Greece’s government pledged to fire workers as part of a 6.6 billion-euro ($8.8 billion) austerity package designed to help secure a rescue-loan payout and a second European Union-led bailout.
The steps outlined by Prime Minister George Papandreou’s administration would leave a 2012 budget deficit equivalent to 6.8 percent of gross domestic product, missing the 6.5 percent goal previously set with the EU, International Monetary Fund and European Central Bank, known as the troika. Troika inspectors agreed to the proposed 2012 budget.
The euro dropped to an eight-month low against the dollar before European finance ministers gather today to consider an enhancement to the region’s rescue fund and the risk of a Greek default. Troika members had been squeezing Papandreou for deeper spending cuts as the country’s three-year recession sapped the revenue needed to close the fiscal gap.
“Important decisions which need to be taken on a European level depend first and foremost on us,” Papandreou told his ministers last night, according to an e-mailed statement from his office in Athens. “We need to show our dedication to reaching the goals.”
Greece’s measures, which require parliamentary approval, aim to secure disbursement of an 8 billion-euro loan payout this month and a second rescue of 109 billion euros agreed to by EU leaders on July 21. Under the proposals, the deficit this year would be 8.5 percent of GDP, compared with the 7.6 percent target previously agreed with the troika. Next year’s gap is seen at 14.7 billion euros, according to an e-mailed statement from the finance ministry last night.
The euro fell 0.5 percent to $1.3327 as of 12:07 p.m. in Tokyo. Stocks retreated, with the MSCI Asia Pacific Index dropping 2.9 percent.
Greece’s economy is forecast to shrink 5.5 percent this year, more than the 3.8 percent forecast by the EU and IMF in June, according to the statement.
Papandreou’s Cabinet approved the austerity measures on the eve of a gathering of European finance ministers in Luxembourg today. The region’s policy makers have been urged by counterparts around the world to step up their response to the sovereign debt crisis, with U.S. Treasury Secretary Timothy F. Geithner saying last week that “it’s time to move.”
Noyer on EFSF
Bank of France Governor Christian Noyer today said he’s “open” to the idea of using borrowed money to enhance the capabilities of the European Financial Stability Facility.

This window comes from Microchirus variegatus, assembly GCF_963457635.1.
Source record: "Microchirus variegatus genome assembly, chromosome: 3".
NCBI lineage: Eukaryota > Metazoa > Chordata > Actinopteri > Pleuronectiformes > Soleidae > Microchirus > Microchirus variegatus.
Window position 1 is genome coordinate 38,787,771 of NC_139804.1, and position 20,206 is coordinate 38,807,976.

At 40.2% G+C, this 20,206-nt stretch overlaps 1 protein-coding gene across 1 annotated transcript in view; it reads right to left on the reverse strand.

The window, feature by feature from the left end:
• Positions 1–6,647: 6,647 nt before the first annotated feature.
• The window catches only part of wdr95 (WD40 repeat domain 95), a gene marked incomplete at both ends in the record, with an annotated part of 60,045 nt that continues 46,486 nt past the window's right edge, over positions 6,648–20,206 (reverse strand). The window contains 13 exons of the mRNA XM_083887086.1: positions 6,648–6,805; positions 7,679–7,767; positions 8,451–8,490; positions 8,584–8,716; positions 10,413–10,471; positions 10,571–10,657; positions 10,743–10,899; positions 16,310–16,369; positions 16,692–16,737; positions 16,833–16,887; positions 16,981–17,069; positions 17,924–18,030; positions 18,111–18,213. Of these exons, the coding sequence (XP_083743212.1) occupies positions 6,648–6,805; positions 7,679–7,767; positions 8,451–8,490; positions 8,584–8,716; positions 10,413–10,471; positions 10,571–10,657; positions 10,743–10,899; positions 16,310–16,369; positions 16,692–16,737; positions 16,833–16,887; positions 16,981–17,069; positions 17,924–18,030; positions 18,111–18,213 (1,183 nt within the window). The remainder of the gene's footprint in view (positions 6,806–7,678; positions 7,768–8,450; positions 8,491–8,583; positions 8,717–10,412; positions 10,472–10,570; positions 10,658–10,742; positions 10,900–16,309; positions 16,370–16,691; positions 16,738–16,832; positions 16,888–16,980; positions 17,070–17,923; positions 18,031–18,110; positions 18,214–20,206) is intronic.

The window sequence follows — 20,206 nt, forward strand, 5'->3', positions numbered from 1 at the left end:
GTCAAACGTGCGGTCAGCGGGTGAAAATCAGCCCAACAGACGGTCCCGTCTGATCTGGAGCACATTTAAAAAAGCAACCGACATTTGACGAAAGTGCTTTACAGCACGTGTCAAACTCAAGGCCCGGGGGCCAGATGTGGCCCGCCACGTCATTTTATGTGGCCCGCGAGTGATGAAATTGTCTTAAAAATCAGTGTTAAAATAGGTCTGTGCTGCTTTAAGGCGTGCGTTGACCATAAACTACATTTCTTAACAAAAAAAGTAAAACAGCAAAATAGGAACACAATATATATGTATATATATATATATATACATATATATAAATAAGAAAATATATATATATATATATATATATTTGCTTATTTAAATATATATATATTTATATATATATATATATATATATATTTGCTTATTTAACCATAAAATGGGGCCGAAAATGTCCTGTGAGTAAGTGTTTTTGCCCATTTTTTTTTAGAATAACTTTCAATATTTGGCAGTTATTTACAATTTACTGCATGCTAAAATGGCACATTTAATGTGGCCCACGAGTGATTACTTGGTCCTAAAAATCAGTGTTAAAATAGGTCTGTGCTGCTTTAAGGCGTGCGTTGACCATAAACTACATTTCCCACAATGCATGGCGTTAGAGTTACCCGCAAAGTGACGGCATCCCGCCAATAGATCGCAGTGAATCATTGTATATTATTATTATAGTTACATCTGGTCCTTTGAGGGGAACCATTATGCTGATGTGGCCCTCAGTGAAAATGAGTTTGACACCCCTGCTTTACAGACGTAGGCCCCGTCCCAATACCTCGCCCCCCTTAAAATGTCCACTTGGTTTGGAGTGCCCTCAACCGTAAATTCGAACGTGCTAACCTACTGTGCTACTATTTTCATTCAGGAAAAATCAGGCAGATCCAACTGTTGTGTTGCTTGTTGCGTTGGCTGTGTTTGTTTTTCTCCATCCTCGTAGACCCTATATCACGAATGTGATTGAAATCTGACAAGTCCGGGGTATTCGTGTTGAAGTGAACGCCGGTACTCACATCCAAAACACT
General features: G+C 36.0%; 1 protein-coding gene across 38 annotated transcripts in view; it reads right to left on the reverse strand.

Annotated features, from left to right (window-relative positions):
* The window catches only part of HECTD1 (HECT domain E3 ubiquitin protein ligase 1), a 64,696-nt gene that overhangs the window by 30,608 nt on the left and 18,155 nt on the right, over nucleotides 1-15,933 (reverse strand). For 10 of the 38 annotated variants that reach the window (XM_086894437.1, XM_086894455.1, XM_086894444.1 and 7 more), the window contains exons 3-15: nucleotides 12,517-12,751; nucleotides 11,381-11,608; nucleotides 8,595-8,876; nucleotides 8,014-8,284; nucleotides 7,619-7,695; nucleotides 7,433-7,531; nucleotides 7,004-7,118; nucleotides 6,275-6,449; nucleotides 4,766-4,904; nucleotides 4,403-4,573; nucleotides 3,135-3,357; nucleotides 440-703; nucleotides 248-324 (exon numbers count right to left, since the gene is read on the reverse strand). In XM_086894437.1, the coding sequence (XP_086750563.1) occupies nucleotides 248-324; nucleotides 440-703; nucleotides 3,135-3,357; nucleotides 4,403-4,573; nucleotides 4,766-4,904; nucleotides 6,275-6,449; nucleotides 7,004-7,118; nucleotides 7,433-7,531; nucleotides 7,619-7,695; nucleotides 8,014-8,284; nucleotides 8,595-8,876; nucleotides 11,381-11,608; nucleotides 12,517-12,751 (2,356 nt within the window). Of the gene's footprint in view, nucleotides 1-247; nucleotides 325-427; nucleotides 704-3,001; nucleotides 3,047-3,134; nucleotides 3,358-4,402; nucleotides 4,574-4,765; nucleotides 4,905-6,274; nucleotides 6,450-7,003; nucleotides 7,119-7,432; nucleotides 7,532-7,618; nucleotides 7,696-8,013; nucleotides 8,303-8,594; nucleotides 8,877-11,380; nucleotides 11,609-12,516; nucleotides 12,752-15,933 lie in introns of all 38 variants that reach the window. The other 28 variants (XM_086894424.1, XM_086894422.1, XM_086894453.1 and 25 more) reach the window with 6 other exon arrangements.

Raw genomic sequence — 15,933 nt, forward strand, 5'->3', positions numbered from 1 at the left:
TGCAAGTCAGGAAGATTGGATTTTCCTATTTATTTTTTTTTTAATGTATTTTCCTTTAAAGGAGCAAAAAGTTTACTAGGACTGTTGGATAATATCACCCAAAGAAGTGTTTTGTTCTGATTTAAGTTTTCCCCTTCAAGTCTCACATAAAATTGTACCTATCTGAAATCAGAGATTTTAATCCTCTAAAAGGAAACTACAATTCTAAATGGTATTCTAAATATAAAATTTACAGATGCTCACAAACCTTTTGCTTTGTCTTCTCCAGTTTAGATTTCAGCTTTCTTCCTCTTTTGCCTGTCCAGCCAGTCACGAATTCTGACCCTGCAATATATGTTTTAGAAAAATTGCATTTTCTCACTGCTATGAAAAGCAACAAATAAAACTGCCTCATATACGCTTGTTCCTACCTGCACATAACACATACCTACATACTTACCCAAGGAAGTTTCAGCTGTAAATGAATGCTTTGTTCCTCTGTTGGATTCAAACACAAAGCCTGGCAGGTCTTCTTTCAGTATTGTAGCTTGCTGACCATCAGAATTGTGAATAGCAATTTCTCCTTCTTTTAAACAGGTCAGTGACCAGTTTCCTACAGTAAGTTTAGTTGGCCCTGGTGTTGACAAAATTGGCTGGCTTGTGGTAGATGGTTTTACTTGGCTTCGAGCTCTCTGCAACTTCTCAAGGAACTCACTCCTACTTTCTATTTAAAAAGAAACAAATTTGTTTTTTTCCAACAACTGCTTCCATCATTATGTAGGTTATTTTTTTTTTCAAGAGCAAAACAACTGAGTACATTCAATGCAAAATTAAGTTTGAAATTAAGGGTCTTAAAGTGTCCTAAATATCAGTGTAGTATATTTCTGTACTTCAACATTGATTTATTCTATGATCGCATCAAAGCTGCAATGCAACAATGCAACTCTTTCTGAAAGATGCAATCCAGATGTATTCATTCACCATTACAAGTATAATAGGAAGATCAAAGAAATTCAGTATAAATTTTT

“It would be unrealistic to expect an increase in the EFSF itself,” Noyer said in a speech in Tokyo. “But I am personally open to any scheme that would allow existing commitments to be leveraged to provide greater intervention capacity.”
The meeting was due to coincide with the payout of the sixth installment of Greece’s original rescue. That 8 billion- euro disbursement has been put off until later in October as the troika gave Papandreou more time to close the deficit gap. Papandreou announced last night that a special meeting of euro- region finance ministers would take place on Oct. 13 to hear the results of the troika’s review.
The austerity measures were detailed after the cabinet meeting last night, which also approved the 2012 budget and the plan to dismiss state workers. The government by December will identify 30,000 public workers who will be put on reduced pay and either retire early or eventually be fired. The plan aims to save 300 million from the government wage bill in 2012.
The budget foresees a primary surplus of 3.2 billion euros next year, or 1.5 percent of GDP, according to the statement.
Inspectors from the troika returned to Athens on Sept. 29 to resume a quarterly review of the country’s performance in meeting the conditions of the original bailout. They suspended the inspection weeks earlier after finding that the government was failing to implement measures agreed to in exchange for continued aid.
After the troika halted the review on Sept. 1, Finance Minister Evangelos Venizelos introduced a series of measures to plug the budget gap for 2011, including a new property tax approved by parliament on Sept. 27 and further cuts to pensions and wages for state workers.
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